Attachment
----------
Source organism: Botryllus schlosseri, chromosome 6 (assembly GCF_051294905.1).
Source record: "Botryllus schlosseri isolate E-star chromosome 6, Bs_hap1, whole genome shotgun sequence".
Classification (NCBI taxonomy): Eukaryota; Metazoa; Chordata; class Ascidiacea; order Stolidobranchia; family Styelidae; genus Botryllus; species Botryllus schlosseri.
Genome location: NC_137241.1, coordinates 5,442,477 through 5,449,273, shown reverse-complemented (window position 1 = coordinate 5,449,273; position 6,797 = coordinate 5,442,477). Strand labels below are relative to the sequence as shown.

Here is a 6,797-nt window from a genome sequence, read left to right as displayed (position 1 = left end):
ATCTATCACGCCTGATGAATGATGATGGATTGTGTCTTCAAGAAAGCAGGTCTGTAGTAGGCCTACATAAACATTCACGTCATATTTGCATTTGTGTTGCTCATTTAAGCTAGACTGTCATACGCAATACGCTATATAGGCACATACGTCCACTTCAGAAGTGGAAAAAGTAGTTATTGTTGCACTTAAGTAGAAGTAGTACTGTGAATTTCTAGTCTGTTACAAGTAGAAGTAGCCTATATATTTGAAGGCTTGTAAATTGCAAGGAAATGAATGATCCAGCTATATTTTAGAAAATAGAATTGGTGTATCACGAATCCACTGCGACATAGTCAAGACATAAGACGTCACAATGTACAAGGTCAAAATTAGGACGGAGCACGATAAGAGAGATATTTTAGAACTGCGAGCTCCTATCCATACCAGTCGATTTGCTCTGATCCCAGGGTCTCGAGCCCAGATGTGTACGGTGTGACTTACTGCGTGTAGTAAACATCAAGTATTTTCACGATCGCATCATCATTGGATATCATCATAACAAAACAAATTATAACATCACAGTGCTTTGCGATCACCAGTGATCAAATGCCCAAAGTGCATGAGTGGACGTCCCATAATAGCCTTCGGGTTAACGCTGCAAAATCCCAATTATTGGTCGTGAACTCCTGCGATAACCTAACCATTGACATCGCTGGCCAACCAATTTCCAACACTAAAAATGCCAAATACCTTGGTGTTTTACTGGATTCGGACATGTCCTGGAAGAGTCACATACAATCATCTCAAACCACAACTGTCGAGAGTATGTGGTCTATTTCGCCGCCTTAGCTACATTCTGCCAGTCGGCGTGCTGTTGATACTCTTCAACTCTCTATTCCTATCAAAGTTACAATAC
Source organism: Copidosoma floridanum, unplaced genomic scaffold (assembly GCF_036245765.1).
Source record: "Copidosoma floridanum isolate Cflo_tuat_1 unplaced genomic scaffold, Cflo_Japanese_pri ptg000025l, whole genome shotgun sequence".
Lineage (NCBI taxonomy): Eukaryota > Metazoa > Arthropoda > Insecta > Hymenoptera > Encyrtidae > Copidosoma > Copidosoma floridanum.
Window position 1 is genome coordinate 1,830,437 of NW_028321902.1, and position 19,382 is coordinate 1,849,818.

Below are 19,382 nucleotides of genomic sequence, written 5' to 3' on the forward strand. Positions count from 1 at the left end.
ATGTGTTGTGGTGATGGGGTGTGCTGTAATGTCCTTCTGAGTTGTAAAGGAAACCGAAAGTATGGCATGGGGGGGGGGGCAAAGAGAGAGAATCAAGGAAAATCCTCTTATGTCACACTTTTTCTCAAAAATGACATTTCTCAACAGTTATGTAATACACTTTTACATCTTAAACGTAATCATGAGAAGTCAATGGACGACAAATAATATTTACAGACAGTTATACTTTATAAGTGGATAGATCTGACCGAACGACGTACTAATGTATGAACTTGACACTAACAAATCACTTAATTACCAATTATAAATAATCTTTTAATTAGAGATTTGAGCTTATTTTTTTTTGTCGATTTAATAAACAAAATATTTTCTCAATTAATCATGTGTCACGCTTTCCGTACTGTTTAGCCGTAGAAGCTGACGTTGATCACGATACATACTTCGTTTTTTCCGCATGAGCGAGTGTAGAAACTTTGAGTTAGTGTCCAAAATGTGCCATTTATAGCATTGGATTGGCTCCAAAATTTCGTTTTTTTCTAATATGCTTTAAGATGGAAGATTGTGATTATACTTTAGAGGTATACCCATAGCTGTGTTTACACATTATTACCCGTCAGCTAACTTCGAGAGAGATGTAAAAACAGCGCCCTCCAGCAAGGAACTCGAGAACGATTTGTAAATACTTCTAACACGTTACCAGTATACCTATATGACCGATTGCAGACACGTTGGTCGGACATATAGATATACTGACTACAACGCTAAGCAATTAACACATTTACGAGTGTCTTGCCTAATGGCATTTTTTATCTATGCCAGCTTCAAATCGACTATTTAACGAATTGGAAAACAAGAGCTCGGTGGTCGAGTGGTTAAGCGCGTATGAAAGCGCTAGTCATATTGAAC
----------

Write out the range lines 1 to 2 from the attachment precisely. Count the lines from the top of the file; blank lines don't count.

Source organism: Botryllus schlosseri, chromosome 6 (assembly GCF_051294905.1).
Source record: "Botryllus schlosseri isolate E-star chromosome 6, Bs_hap1, whole genome shotgun sequence".